(4 of 13)
This was hardly the first time King flirted with martyrdom in a speech. One of the first profiles written about him during the bus boycott noted a "conspicuous thread of thanatopsis" in his private conversation as well. What emerged this Sunday was a brooding reverie on external and internal burdens from the drum major instinct. "And every now and then I think about my own death," he told his congregation. He gave fitful instructions for his own funeral service--"tell them not to talk too long"--hoping someone would mention "that Martin Luther King Jr. tried to give his life serving others." The eulogist should omit all his honors and attainments simply to testify perhaps that King tried to love enemies, comfort prisoners, "be right on the war question," and feed the hungry. "Yes, if you want to say that I was a drum major," he cried, "say that I was a drum for justice! Say that I was a drum major for peace--I was a drum major for righteousness--and all of the other shallow things will not matter." In thunderclap rhythm, with his distinctive voice blending ecstasy and despair, King finished the oration soon to become famous by the disembodied recording played at his funeral.
THE RISE AND FALL OF THE LAST DREAM
Over the opposition of his staff, King reached out to leaders of other ethnic groups to enlist them in the Poor People's Campaign
KING MET WITH 78 "NONBLACK" MINORITY LEADERS ON Thursday, March 14, for an anxious summit closed to reporters. Mostly unknown to each other, let alone to King, they ventured by invitation from across the U.S. to Paschal's Motor Lodge in the heart of black Atlanta. Wallace (Mad Bear) Anderson spoke for a poor Iroquois confederation of upstate New York. A deputy came from the bedside of Cesar Chavez, who had barely survived a 25-day fast in penance for violent lapses by striking California farmworkers. Tillie Walker and Rose Crow Flies High represented Plains tribes from North Dakota, while Dennis Banks led a delegation of Anishinabes. During introductions, King aide Bernard Lafayette whispered to King what he had gleaned about basic differences among Puerto Ricans as distinct from Mexicans (Chicanos), or the defining cause of the Assiniboine/Lakota leader Hank Adams, who spearheaded a drive for Northwestern salmon-fishing rights. Lafayette had checked repeatedly to make sure King wanted the hardscrabble white groups to be included, and the answer was always simple: "Are they poor?" The motor lodge's meeting room was dotted with coal miners, some of whom braved fierce criticism from Appalachian rivals, and one white participant, Peggy Terry, admitted being raised in a Kentucky Klan family. After moving to Montgomery during the bus boycott, she had gone once on a lark to see "that smart aleck nigger come out of jail," and the actual sight of King buffeted by a mob had angered her. Now Terry kept a few black friends in the Jobs Or Income Now group from uptown Chicago's poor white district, and she wowed movement crowds by asking where else a hillbilly housewife could trade ideas or jail cells with a Nobel prizewinner.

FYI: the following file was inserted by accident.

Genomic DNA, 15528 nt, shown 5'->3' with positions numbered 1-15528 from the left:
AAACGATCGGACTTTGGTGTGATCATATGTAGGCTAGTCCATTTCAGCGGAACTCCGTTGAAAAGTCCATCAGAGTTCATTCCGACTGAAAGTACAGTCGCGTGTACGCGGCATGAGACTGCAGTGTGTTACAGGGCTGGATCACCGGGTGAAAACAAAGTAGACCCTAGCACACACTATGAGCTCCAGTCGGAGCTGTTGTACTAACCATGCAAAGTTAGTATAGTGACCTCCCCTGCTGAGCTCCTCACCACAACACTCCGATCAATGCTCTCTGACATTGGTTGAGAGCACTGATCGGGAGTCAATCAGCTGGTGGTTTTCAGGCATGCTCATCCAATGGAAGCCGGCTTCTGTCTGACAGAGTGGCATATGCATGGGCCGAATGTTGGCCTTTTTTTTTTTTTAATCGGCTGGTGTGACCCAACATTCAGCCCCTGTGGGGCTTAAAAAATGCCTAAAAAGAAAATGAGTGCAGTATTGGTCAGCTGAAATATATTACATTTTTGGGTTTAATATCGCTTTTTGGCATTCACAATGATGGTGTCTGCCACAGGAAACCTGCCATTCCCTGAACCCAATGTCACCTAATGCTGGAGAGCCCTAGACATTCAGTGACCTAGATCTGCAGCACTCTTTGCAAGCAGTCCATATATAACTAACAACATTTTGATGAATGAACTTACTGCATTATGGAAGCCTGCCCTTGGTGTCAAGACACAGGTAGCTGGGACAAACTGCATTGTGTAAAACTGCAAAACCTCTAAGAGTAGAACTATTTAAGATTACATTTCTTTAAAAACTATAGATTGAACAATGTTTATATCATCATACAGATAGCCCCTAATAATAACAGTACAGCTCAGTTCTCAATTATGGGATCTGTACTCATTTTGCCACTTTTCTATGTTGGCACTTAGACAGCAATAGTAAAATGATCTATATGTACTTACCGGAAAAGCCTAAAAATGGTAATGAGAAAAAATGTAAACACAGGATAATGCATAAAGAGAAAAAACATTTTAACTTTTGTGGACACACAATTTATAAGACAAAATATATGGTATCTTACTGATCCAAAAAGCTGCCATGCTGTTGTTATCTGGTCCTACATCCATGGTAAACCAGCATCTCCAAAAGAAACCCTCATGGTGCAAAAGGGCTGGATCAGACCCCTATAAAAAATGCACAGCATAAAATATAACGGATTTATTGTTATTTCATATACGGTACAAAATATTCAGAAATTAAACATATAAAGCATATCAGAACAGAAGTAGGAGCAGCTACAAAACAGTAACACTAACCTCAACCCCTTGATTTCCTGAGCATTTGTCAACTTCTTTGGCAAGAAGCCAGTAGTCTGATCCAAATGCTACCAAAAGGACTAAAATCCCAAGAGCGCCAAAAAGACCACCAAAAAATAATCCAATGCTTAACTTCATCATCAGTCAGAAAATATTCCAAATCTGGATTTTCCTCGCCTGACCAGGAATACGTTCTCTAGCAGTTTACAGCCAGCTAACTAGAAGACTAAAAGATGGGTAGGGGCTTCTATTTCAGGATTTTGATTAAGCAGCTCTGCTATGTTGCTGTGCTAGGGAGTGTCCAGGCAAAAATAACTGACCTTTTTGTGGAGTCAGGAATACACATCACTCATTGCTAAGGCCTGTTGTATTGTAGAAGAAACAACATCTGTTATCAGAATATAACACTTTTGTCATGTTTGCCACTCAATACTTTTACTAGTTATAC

Black sanitation workers in Memphis were in the 10th day of a strike when supporters, including SCLC member James Lawson, staged a march. After police charged the crowd with truncheons and cans of Mace, Lawson appealed for King to come.